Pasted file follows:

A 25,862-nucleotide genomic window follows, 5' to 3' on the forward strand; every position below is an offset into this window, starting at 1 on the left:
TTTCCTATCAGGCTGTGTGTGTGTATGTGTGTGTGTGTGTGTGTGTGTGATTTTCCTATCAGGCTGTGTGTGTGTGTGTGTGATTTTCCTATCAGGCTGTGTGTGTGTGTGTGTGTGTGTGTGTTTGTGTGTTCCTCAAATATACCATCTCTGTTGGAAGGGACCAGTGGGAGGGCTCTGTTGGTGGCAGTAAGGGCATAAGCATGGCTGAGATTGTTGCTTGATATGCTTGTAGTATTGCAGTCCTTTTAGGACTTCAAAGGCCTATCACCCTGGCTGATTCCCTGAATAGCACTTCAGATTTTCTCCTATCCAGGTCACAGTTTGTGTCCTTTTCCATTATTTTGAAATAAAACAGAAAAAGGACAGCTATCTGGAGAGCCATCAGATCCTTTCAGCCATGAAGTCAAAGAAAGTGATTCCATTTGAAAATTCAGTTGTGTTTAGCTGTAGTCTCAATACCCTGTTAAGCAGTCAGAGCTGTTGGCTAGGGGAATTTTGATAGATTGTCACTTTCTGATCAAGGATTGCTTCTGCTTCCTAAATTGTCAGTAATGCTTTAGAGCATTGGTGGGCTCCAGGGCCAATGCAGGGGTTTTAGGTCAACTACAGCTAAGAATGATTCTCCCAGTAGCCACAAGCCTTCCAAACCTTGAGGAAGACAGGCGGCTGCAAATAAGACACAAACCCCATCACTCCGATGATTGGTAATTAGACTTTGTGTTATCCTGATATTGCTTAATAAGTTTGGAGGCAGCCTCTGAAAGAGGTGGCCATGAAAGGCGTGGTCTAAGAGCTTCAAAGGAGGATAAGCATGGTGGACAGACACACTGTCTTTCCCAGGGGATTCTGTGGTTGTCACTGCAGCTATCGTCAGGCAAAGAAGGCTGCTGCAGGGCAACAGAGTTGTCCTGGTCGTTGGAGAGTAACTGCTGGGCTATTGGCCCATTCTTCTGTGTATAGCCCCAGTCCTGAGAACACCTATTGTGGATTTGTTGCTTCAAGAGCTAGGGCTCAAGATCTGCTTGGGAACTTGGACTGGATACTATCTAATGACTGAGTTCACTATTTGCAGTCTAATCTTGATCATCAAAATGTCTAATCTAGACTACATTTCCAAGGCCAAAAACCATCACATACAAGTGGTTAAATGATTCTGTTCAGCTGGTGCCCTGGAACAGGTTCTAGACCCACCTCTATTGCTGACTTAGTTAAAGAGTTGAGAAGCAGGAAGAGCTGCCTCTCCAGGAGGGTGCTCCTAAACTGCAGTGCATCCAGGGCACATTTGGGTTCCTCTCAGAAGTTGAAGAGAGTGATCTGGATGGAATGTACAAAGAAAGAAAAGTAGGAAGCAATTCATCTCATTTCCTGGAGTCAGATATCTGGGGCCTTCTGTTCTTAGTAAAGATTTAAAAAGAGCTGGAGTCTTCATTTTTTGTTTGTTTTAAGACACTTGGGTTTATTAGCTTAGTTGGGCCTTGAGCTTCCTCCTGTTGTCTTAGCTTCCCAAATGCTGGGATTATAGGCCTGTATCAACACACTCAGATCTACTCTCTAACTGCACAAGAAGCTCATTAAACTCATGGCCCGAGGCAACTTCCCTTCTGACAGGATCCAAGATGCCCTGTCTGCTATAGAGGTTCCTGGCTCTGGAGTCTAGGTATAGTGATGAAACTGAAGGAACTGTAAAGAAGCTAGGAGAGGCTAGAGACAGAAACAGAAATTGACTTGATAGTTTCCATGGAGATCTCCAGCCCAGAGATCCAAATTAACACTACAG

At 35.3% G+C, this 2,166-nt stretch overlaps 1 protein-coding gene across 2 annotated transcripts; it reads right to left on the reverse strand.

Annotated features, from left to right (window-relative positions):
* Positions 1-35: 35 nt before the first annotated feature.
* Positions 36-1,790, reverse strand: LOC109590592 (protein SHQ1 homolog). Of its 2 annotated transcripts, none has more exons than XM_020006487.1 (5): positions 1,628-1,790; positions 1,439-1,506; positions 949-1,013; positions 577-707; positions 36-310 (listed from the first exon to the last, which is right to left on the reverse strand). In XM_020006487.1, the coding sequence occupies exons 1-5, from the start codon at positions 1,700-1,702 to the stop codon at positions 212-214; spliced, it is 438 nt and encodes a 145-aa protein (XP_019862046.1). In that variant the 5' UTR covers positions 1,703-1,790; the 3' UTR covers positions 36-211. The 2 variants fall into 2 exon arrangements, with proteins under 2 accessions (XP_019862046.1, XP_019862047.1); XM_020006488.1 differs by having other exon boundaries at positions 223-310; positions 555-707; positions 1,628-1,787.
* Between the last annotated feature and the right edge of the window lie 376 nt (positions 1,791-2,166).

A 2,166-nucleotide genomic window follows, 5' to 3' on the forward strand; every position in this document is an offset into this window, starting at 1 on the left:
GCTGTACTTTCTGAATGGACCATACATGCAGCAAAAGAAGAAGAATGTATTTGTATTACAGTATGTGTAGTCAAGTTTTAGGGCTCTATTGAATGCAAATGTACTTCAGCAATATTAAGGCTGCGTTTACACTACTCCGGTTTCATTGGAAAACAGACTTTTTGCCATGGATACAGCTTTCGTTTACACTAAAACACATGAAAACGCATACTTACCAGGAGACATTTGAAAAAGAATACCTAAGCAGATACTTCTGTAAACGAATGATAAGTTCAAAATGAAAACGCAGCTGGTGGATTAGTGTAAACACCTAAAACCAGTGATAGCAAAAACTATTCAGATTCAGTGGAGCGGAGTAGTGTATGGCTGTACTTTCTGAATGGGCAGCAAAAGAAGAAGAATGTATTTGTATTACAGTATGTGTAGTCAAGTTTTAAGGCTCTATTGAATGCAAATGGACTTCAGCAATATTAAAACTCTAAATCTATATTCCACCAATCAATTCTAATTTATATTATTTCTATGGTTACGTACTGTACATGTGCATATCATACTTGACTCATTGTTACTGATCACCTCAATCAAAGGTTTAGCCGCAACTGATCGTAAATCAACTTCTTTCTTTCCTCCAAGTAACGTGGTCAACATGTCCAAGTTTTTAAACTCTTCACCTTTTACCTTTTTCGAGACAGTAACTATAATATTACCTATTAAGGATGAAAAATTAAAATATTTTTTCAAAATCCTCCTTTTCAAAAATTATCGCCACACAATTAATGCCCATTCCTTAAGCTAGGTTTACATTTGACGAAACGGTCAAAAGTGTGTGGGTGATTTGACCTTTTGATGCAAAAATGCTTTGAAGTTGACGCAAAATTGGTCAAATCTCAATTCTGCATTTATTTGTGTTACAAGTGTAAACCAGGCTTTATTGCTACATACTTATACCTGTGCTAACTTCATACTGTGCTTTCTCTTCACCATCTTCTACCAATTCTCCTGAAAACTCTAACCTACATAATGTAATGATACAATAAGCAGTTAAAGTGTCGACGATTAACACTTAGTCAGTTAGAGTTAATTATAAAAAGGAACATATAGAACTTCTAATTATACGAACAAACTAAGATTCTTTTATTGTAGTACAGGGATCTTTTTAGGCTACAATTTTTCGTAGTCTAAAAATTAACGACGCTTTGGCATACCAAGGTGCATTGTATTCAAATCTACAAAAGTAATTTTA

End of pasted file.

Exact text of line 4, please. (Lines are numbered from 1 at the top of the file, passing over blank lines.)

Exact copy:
Annotated features, from left to right (window-relative positions):